So people love what we do because we go above and beyond, so your ticket price for our most expensive tour, they're not inexpensive. I think the most expensive to wear we have is something like 289 for a five-stop tour. But when you leave, there you go. That was bloody fun. That was a great time. That will stick with me for the rest of my life. I'm glad I did my bachelorette with them or my client team, but whatever it might be.
And we really, truly accept those details to make sure that when you're leaving, things are awesome. If, for example, if something with we're even all of our tour guides, they have the instruction and they have the freedom that should we should you feel like something wasn't awesome? You make it awesome if you buy them another round, if you get in or by the get an order, something, whatever you need to do, do it to make them say it was great.
: Yes. So you empower your employees?
So any way you can do it, in my opinion. If you're going to be that micro-mini and I hated being micromanaged when I was working for other people, I just found it really insulting and frustrating. Why would I have them working for me if I can't trust what they're going to do?
That to me, that just seems ridiculous.
You're talking about before you were broken. From the beginning, it always worked to provide value and engage people on the level. And we can’t live in this weird world of ghosting. And people just not returning emails and whatnot.
And it's really not that hard to provide great customer service. You know, it takes a lot of work to provide excellent customer service. But sometimes it's like we're just living in a world where people just want a callback.
Well. And at the end of the day, I'm not perfect. Right. Like I'm no angel. Customer service is hard. And that means if I need to take a beat, if I get like if I'm dealing with somebody who's really challenging and I need to take, you know, a 10-minute walk around the block before I respond to them, then I do like I'm not saying that I'm just some sort of altruistic angel. I'm the only one drinking, though. Maybe that's why I do it so well. Maybe that's why I have my 4.9 I'm already. So you drink.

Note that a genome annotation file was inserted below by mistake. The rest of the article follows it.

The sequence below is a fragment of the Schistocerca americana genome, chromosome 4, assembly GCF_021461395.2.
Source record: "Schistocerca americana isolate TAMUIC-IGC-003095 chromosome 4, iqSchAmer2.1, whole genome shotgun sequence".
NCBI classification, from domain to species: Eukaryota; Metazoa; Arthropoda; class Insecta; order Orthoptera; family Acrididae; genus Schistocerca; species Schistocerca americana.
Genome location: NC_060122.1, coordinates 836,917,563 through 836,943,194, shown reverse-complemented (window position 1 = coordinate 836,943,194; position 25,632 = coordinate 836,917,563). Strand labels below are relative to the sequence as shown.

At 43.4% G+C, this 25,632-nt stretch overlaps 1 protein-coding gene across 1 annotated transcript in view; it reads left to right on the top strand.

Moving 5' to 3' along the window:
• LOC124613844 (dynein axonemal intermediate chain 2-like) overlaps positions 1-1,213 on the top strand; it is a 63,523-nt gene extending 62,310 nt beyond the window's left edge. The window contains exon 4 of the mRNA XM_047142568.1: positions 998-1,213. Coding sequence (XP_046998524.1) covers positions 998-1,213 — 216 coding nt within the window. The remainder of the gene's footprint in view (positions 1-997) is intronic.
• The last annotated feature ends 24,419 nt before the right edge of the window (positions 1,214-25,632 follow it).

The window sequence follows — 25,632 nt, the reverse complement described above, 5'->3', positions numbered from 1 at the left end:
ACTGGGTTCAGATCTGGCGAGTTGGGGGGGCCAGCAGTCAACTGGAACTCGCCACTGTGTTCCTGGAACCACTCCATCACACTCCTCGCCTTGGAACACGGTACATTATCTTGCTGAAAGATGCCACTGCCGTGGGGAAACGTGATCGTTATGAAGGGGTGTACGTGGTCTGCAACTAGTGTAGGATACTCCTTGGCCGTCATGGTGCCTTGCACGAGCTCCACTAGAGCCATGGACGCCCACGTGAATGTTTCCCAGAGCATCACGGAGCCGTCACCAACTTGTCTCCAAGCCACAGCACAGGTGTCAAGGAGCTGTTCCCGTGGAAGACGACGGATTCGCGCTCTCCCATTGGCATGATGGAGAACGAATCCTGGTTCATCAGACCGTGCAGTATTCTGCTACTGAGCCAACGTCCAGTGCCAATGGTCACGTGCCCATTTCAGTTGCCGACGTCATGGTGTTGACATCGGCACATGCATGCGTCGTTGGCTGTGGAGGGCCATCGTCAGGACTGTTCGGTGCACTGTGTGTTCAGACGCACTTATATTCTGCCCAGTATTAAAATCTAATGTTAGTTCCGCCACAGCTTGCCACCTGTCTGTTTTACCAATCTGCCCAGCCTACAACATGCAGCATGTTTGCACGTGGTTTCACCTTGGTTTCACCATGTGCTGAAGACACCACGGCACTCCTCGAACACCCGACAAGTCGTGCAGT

Write your review on the last.
Yeah, That's it. Tell us now. Tell us now. Which is the secret? Yeah. But you're 100% right. Like it's like when somebody is feeling frustrated, no matter if they're calling a call center because their phone isn't working properly or they just want to make sure that they have the right hotel room because they're going on some special trip somewhere or whatever the case might be.
They deserve to have somebody make them feel better about that purchase. Because once you start becoming really arrogant and we start seeing this a lot of the time with, you know, like when you start seeing these really big companies where you get not called that tree, you can't get through to anybody.
You're not inspiring loyalty at all. And all I've got is a small business. All I've got is a small business is to make sure that I get back to people. And you'd be surprised how many people I get back to them. I'm on my phone all the time. It drives some people crazy. But the people who know me really well. They know that this is just the way my life is gonna be for the next little while. We get back to them within an hour. If you call me at 3:00 in the morning, okay, maybe not. But like we get back to them within an hour and even if I'm out at another event and I'm the one who picks up the email, then I'll be. I got this. I've heard from you. I'm gonna get back to you. People just need to be heard. And that's it. And that's where we get people who like what we do.
Where did you learn that from? Or was I kind of self-taught?
It's self-taught. And I think it just comes down to the do and others. Right. Like do and others. And I know that I want to feel like somebody I did read a great book and your listeners might be really interested in this. It's by Danny Meyer. And Danny Meyer is a
We've already talked about Danny Meyer. The first podcast, actually.
Well, he's fantastic. So I wanted to put up on my LinkedIn and then it happened over the Christmas holidays. So I didn't get to do it. But I read this great book by Danny Meyer called setting the Table. And he puts a great phrase to it, which is everybody's got to sign around their neck that says make me feel important. Some glow- super- super loud, some glow- Not so much, but make everyone feel important. And so we try to do that. We try to be conscious of that.